After exploring what was possible to explore (or that we were willing to explore) off to the left side of the main hub of this gigantic mine, we made our way back over to explore the right side. This meant heading down the large passage taking off from the underground workshop… The number of drifts and inclines fanning out in all directions was staggering and we had to stay focused in order to maintain some order in our exploring. Fortunately, we were able to get into areas of open stoping (with natural support) on this side of the mine and to see some of the minerals the miners were seeking. Additionally, on several occasions, we were able to look up to (or down to) different levels in this mine, suggesting that the underground workings were even greater than we had already imagined. Interestingly, this side of the abandoned mine was in far better shape than the other side and we encountered hardly any water.
I should mention that with this mine I have edited many, many hours of exploring down to a manageable clip that shows the noteworthy features, but spares my dear viewers the tedious viewing of us walking, walking, walking and walking some more (and then walking some more) down miles of featureless drifts.
The primary mineral extracted at this mine was zinc, but copper, lead, silver and even molybdenum, among other minerals, were recovered as well.
Headframe Hunters, who was kind enough to do some research on this mine for us, had the following to share on the geology of the mine:
“It was a mid-grade zinc mine - the primary zinc ore type mined is sphalerite (zinc sulfide, commonly called jack), which explains the acid mine drainage and hydrogen sulfide you encountered. The deposit is probably an igneous-hosted hydrothermal vein-type deposit; a limestone-hosted MVT like we have in Missouri would have buffered out all the acid.”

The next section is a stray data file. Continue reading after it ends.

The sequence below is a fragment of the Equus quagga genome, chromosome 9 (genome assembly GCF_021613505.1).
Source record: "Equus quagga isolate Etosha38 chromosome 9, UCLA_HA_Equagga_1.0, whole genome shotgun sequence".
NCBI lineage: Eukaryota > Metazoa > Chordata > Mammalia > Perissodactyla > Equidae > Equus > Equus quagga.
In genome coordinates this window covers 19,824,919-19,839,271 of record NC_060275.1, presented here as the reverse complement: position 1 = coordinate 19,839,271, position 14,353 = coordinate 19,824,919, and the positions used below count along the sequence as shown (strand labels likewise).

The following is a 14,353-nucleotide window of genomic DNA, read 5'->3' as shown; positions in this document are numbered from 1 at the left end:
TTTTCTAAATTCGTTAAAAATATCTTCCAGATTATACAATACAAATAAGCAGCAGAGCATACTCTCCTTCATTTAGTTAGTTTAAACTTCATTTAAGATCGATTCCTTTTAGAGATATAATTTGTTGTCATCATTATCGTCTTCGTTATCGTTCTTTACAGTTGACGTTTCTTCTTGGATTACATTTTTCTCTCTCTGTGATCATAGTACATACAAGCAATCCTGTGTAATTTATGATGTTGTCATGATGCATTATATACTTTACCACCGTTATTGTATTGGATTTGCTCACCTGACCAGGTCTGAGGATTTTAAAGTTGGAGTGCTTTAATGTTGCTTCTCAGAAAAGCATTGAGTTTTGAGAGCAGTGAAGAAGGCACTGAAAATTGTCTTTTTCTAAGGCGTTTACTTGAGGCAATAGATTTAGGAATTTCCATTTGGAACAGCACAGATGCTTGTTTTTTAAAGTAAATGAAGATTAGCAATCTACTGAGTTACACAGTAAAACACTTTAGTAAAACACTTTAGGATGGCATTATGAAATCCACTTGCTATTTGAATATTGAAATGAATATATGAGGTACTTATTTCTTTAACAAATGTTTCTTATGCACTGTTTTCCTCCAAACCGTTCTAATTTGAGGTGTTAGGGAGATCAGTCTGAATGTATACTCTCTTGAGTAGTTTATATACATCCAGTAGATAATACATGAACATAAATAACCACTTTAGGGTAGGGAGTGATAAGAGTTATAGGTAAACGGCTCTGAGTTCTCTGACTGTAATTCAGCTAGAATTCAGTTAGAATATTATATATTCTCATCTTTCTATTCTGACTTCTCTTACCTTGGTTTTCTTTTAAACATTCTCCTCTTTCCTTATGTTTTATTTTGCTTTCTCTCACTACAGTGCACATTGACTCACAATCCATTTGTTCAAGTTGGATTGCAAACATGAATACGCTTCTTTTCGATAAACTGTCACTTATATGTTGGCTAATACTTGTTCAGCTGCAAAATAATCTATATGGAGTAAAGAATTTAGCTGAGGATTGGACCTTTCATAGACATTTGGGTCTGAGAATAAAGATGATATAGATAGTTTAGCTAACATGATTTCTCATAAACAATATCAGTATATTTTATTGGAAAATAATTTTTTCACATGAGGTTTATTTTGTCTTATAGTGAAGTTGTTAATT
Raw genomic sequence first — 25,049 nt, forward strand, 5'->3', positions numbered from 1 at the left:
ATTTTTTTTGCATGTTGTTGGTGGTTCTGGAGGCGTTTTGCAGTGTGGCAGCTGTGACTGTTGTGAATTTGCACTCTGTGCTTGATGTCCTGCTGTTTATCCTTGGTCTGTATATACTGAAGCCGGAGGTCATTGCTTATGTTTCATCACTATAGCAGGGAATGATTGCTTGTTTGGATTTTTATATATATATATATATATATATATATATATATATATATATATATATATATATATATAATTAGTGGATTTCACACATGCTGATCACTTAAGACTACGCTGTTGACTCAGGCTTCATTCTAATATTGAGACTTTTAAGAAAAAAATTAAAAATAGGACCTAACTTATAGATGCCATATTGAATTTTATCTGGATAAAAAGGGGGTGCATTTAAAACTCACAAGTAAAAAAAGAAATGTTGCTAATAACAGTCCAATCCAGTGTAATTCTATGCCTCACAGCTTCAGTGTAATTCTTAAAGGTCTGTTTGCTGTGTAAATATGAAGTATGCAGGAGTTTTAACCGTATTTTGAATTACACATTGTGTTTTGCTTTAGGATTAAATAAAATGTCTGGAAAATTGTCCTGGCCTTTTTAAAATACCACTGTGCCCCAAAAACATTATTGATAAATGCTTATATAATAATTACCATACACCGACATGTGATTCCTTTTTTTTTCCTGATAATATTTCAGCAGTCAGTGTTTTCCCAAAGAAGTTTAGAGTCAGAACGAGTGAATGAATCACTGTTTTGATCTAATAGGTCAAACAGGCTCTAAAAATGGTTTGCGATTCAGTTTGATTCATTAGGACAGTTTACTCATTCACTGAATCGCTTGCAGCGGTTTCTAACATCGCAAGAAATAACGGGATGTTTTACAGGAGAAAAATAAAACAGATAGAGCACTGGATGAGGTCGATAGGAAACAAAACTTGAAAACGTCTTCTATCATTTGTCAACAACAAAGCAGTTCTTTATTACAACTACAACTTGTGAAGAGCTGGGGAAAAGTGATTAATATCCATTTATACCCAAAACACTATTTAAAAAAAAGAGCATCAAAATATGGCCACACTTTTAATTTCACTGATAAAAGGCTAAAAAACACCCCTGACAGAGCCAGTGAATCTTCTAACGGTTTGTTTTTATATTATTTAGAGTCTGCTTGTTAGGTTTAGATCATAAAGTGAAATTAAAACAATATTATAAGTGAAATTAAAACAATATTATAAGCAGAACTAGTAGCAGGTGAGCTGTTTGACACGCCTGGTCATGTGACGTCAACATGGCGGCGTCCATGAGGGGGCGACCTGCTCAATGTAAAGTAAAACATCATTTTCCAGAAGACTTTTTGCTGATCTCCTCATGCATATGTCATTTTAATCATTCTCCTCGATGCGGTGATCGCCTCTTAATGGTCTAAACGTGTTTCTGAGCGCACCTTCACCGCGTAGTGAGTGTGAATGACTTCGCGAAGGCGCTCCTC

Ultimately, this mine closed due to a period of low zinc prices rather than because the mine was played out. There are actually a significant quantity of valuable minerals still underground at this abandoned mine.
* Thank you to Headframe Hunters and Mines of the West for the information they were able to dredge up on this abandoned mine *
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Growing up in California’s “Gold Rush Country” made it easy to take all of the history around us for granted. However, abandoned mine sites have a lot working against them – nature, vandals, scrappers and various government agencies… The old prospectors and miners that used to roam our lonely mountains and toil away deep underground are disappearing quickly as well.
These losses finally caught our attention and we felt compelled to make an effort to document as many of the ghost towns and abandoned mines that we could before that niche of our history is gone forever. But, guess what? We have fun doing it! This is exploring history firsthand – bushwhacking down steep canyons and over rough mountains, figuring out the techniques the miners used and the equipment they worked with, seeing the innovations they came up with, discovering lost mines that no one has been in for a hundred years, wandering through ghost towns where the only sound is the wind... These journeys allow a feeling of connection to a time when the world was a very different place. And I’d love to think that in some small way we are paying tribute to those hardy miners that worked these mines before we were even born.
So, yes, in short, we are adit addicts… I hope you’ll join us on these adventures!